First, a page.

Home » Spine Conditions » Degenerative Disc Disease » Five benefits of yoga poses for degenerative disc disease
If you practice yoga as part of a comprehensive, physician-approved treatment plan for degenerative disc disease, you can potentially achieve several benefits. Most notably, you may be able to find relief from your neck or back pain and other uncomfortable symptoms. This is important because as your comfort level improves, you will likely be able to become more physically active, which in turn can provide further health benefits and symptom relief.
Can I safely practice yoga if I have degenerative disc disease?
Like many people, you might question whether practicing yoga — or engaging in any form of exercise, for that matter — is a good idea if you have degenerative disc disease. While you’ll want to talk with your physician first (just to make sure the activities you have in mind are appropriate for you), you should know that yoga and other low-impact activities can be very beneficial. In particular, yoga can help:
- Stretch and strengthen the muscles that support your spine — allowing them to take on some of the weight that has disproportionately shifted onto your discs
- Stimulate blood circulation — and, in turn, the delivery of healing nutrients to the tissues surrounding your damaged discs
- Promote relaxation — and reduce the emotional stress of dealing with chronic neck or back pain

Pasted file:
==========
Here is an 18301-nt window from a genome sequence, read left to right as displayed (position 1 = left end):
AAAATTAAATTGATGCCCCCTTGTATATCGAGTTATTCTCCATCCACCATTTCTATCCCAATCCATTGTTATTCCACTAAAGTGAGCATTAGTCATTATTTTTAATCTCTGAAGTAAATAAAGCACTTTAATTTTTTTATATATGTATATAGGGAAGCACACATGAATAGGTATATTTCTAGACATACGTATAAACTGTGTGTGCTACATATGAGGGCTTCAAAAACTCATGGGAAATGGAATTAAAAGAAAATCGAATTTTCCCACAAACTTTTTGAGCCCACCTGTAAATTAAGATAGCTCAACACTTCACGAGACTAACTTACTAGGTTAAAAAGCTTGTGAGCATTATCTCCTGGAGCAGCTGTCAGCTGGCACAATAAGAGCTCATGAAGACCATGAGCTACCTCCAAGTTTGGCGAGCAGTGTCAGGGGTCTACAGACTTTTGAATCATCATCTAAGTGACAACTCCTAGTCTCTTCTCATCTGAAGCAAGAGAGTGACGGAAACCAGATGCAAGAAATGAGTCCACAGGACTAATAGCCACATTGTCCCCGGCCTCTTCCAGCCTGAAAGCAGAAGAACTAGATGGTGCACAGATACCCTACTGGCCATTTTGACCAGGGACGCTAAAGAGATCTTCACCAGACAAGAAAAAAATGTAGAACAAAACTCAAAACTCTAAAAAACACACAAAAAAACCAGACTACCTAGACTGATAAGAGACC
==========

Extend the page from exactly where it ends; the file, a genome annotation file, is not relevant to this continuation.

- Improve your posture and balance — which can help restore the natural alignment and curvature of your spine
- Increase your awareness of your body’s limitations — helping you to identify and avoid body positions and movements that cause you pain
Yoga poses that may be helpful for degenerative disc disease treatment
If you are interested in trying yoga and your physician gives you a go-ahead, your best bet is to work with a yoga instructor, preferably a professional who has experience in working with students who have neck or back pain. Some basic poses that may help you feel better include the cat/cow, legs-up-the-wall, downward-facing dog, extended side angle and locust.
While yoga can be effective, it’s essential to understand that yoga is considered to be a complementary therapy rather than a first-line degenerative disc disease treatment. For this reason, your physician will likely suggest that you practice yoga in conjunction with other conservative treatments, such as medications and physical therapy.
If your pain persists or worsens after several weeks or months of yoga and other forms of nonsurgical treatment, contact USA Spine Care. Our caring team can help you explore your surgical options. For instance, we offer minimally invasive alternatives to traditional open spine surgery to address nerve compression caused by degenerative disc disease. We can tell you more about the benefits of our muscle-sparing techniques and can provide a free MRI review* to determine if you are a candidate.
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